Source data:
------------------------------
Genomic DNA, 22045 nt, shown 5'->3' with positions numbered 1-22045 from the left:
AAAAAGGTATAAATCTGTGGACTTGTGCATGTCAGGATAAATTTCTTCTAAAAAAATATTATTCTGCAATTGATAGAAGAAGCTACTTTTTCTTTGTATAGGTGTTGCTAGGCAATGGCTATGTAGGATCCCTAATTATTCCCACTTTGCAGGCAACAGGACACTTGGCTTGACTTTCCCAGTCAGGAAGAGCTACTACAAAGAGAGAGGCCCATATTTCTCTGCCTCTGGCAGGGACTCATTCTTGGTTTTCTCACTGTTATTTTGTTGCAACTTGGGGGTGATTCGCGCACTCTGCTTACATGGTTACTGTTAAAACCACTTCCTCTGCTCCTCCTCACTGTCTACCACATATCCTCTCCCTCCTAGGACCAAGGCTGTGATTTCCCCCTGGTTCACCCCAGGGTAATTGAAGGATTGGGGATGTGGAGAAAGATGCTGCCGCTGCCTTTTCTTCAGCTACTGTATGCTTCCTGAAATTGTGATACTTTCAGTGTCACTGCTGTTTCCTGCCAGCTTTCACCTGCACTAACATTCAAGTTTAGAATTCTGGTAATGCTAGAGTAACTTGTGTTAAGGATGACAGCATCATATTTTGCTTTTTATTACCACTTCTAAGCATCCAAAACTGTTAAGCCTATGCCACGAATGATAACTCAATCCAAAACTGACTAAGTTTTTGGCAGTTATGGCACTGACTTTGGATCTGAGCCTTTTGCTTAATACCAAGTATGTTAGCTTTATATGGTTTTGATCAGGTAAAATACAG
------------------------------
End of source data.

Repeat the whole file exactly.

Genomic DNA, 22045 nt, shown 5'->3' with positions numbered 1-22045 from the left:
AAAAAGGTATAAATCTGTGGACTTGTGCATGTCAGGATAAATTTCTTCTAAAAAAATATTATTCTGCAATTGATAGAAGAAGCTACTTTTTCTTTGTATAGGTGTTGCTAGGCAATGGCTATGTAGGATCCCTAATTATTCCCACTTTGCAGGCAACAGGACACTTGGCTTGACTTTCCCAGTCAGGAAGAGCTACTACAAAGAGAGAGGCCCATATTTCTCTGCCTCTGGCAGGGACTCATTCTTGGTTTTCTCACTGTTATTTTGTTGCAACTTGGGGGTGATTCGCGCACTCTGCTTACATGGTTACTGTTAAAACCACTTCCTCTGCTCCTCCTCACTGTCTACCACATATCCTCTCCCTCCTAGGACCAAGGCTGTGATTTCCCCCTGGTTCACCCCAGGGTAATTGAAGGATTGGGGATGTGGAGAAAGATGCTGCCGCTGCCTTTTCTTCAGCTACTGTATGCTTCCTGAAATTGTGATACTTTCAGTGTCACTGCTGTTTCCTGCCAGCTTTCACCTGCACTAACATTCAAGTTTAGAATTCTGGTAATGCTAGAGTAACTTGTGTTAAGGATGACAGCATCATATTTTGCTTTTTATTACCACTTCTAAGCATCCAAAACTGTTAAGCCTATGCCACGAATGATAACTCAATCCAAAACTGACTAAGTTTTTGGCAGTTATGGCACTGACTTTGGATCTGAGCCTTTTGCTTAATACCAAGTATGTTAGCTTTATATGGTTTTGATCAGGTAAAATACAG